Do We Really Need a Bitcoin Revolution?

When Satoshi Nakamoto created the Genesis block on January 3, 2009, he included a timestamped message:

"The Times 03/Jan/2009 Chancellor on brink of second bailout for banks"

The Occupy Wall Street movement was just beginning and the recession was starting to unfold. Banks were closing, people lost their homes and many were buried under a pile of debt they couldn't possibly repay. It was a dark moment however short it was in terms of history's epoch.

Out of the ashes, came a curious thing: bitcoin.

It was a virtual currency that stoked and romanticized anti-establishment fervor. It was peer-to-peer, censorship resistant, decentralized, pseudonymous and erstwhile untraceable.

At the time of its inception, it was this rogue flair that attracted its core supporters. Cryptographers, cypherpunks and people who were really good in math and computers. A movement was born.

But as time went on, this anti-establishment fervor eventually died down. Bitcoin, on the other hand attracted nefarious entities whose sole purpose was to exploit Bitcoin's strength: anonymous and borderless transactions.

Schemes that harped on, distorted and perverted Bitcoin's strength blossomed. The trading of bitcoins for illegal goods and services became rampant. The dark market thrived until - it didn't. 

The Fall of Dark Markets, the Rise of Regulation and the Entry of Institutional Investors (2015-2015)

With the downfall of Silk Road and subsequent copycats, a clear message was sent - both the authorities and institutions were taking notice. It can be argued that something changed in Bitcoin 's character sometime in 2015.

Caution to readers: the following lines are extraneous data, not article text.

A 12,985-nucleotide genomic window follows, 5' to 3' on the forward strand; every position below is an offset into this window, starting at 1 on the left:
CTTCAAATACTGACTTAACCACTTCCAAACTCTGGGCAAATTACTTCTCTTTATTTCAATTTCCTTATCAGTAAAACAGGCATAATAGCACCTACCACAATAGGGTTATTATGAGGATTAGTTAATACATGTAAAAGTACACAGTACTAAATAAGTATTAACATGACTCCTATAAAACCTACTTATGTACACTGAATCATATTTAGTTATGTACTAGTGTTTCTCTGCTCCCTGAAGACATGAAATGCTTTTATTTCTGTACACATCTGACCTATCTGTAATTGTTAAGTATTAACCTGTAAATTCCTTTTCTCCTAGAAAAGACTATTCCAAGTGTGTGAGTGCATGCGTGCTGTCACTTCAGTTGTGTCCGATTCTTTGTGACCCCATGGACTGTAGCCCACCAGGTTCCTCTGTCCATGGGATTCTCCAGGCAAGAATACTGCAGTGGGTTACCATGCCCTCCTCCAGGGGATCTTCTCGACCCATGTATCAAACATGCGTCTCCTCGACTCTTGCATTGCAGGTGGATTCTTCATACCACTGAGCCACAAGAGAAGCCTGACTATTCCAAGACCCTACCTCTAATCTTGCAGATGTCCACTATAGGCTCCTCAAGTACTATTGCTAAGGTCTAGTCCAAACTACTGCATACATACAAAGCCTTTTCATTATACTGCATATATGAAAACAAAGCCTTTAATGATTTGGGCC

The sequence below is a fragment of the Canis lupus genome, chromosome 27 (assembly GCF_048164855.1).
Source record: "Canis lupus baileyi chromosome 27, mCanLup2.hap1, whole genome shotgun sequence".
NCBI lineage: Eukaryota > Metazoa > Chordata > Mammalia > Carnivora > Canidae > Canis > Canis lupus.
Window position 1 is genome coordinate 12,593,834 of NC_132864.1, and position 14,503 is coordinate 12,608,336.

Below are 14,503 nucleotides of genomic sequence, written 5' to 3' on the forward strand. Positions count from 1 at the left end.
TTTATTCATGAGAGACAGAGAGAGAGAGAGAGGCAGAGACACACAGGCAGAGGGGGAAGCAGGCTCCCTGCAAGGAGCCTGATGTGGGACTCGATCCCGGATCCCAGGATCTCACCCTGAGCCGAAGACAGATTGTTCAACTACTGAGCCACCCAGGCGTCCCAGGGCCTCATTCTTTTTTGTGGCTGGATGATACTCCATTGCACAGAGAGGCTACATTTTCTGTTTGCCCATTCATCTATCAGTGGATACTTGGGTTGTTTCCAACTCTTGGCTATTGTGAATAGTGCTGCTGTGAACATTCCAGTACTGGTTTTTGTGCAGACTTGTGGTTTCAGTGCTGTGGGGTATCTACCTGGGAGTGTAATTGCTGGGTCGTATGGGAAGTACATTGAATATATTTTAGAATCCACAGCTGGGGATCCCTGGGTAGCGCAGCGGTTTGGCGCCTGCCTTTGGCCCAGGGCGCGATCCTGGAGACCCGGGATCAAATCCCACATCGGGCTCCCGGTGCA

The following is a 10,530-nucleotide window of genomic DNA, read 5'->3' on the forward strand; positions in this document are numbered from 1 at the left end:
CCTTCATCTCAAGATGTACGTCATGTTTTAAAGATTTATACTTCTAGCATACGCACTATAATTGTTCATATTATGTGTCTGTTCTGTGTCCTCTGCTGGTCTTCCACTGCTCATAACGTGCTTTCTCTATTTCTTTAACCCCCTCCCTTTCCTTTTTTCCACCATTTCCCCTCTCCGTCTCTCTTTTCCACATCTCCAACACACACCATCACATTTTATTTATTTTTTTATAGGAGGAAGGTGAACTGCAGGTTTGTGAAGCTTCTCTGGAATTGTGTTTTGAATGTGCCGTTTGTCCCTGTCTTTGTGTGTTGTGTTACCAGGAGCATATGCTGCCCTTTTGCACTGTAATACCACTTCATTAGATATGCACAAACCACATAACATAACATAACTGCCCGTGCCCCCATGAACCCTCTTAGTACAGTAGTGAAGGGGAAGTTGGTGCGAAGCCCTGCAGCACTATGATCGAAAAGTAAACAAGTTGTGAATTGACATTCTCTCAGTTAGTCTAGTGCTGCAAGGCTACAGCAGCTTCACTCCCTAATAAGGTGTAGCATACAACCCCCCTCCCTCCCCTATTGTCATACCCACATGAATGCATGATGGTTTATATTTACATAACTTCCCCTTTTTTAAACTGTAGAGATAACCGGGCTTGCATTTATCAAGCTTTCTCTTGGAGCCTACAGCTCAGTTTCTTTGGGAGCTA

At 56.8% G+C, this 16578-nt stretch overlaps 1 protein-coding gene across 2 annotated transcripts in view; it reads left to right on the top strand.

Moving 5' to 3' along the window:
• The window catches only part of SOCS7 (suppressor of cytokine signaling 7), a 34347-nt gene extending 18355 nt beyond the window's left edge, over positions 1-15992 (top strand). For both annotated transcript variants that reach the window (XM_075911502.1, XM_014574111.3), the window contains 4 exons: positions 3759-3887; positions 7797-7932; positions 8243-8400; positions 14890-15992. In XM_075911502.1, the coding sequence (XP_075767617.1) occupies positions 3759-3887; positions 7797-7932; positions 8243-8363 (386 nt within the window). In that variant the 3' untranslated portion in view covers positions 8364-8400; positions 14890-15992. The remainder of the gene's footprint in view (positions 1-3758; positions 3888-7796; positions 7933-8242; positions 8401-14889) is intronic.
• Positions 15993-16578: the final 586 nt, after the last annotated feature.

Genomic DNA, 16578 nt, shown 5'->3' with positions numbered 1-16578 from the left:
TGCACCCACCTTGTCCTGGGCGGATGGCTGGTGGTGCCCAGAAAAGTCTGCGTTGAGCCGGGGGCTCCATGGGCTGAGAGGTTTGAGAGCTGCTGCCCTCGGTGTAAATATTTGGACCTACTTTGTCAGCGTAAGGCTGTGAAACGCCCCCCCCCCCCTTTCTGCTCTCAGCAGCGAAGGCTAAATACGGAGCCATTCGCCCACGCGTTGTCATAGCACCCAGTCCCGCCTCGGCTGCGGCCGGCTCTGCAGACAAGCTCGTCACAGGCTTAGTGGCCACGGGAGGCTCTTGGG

Here's a few:
  • IBM shows interest in Blockchain technology for digital currencies (Reuters 2015)
  • NY Department of Financial Services Establishes NEW YORK CODES, RULES AND REGULATIONS for Virtual Currencies (NYDFS 2015)
  • BitLicense Came Into Effect in New York (Wikipedia "Bitlicense")
  • Circle Internet Financial Receives NY BitLicense from regulators (Reuters 2015)
  • Gemini Cryptocurrency Exchange opens for trading (Fortune 2015)
Meanwhile, Bitcoin's early mainstays and personalities met different fates:

What this meant

This meant that 2015-2016 saw a change in Bitcoin's character. It was no longer "merely" the medium of exchange or virtual currency for people with the intention to hide financial transactions. Suddenly, IBM was interested in blockchain technology. Suddenly, government offices noticed that they had to control this, before it got out of hand. And what's the best way to "control" something? 

Own it. 

Now detractors may say that Bitcoin is decentralized and therefore cannot be co-opted or totally controlled. In its entirety, maybe. But with its individual parts, yes. Bitcoin is a combination of many things. Each of those things has a weakness.

The process of mining is an inherently physical act with the need of physical machines. The exchange of Bitcoins needed a physical act as Bitcoin had to be converted to fiat. Bitcoin's code had to be centralized in the sense that there is only one repository. There are forks, yes, but most of these rely on the developments in the Bitcoin Core software. More on this later.

As Bitcoin was slowly co-opted from many different aspects, the notion of Bitcoin as a society changing "revolution" that grew from the ashes of the Occupy Wall St. movement slowly dissipated. This would eventually lead to the massive changes from 2017 to 2018.

Do you think the Bitcoin of today, is still the same Bitcoin made by Satoshi Nakamoto?


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